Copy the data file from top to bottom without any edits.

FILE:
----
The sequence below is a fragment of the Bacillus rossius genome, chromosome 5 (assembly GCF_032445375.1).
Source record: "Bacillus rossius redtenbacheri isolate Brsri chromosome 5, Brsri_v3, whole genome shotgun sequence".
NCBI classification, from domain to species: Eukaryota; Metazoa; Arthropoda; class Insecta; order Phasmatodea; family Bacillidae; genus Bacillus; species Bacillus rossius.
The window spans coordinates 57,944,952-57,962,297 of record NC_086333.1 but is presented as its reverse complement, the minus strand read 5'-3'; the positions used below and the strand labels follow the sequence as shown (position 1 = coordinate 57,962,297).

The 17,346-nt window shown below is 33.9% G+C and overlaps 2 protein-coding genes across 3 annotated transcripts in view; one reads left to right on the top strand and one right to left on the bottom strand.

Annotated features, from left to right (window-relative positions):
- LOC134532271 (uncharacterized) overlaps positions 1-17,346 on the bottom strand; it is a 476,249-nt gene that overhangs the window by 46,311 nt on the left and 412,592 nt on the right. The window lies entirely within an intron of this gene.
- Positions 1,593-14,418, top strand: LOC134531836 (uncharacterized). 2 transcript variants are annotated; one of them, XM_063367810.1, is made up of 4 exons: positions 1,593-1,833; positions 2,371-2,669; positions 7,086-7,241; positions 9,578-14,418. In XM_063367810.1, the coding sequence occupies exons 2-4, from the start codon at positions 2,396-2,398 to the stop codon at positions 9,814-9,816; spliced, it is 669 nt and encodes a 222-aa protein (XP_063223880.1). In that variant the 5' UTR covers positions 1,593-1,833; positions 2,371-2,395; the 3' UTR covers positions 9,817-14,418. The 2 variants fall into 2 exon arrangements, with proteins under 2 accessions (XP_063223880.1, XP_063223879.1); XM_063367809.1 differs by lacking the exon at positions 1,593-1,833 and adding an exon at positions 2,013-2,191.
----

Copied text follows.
The sequence below is a fragment of the Bacillus rossius genome, chromosome 5 (assembly GCF_032445375.1).
Source record: "Bacillus rossius redtenbacheri isolate Brsri chromosome 5, Brsri_v3, whole genome shotgun sequence".
NCBI classification, from domain to species: Eukaryota; Metazoa; Arthropoda; class Insecta; order Phasmatodea; family Bacillidae; genus Bacillus; species Bacillus rossius.
The window spans coordinates 57,944,952-57,962,297 of record NC_086333.1 but is presented as its reverse complement, the minus strand read 5'-3'; the positions used below and the strand labels follow the sequence as shown (position 1 = coordinate 57,962,297).

The 17,346-nt window shown below is 33.9% G+C and overlaps 2 protein-coding genes across 3 annotated transcripts in view; one reads left to right on the top strand and one right to left on the bottom strand.

Annotated features, from left to right (window-relative positions):
- LOC134532271 (uncharacterized) overlaps positions 1-17,346 on the bottom strand; it is a 476,249-nt gene that overhangs the window by 46,311 nt on the left and 412,592 nt on the right. The window lies entirely within an intron of this gene.
- Positions 1,593-14,418, top strand: LOC134531836 (uncharacterized). 2 transcript variants are annotated; one of them, XM_063367810.1, is made up of 4 exons: positions 1,593-1,833; positions 2,371-2,669; positions 7,086-7,241; positions 9,578-14,418. In XM_063367810.1, the coding sequence occupies exons 2-4, from the start codon at positions 2,396-2,398 to the stop codon at positions 9,814-9,816; spliced, it is 669 nt and encodes a 222-aa protein (XP_063223880.1). In that variant the 5' UTR covers positions 1,593-1,833; positions 2,371-2,395; the 3' UTR covers positions 9,817-14,418. The 2 variants fall into 2 exon arrangements, with proteins under 2 accessions (XP_063223880.1, XP_063223879.1); XM_063367809.1 differs by lacking the exon at positions 1,593-1,833 and adding an exon at positions 2,013-2,191.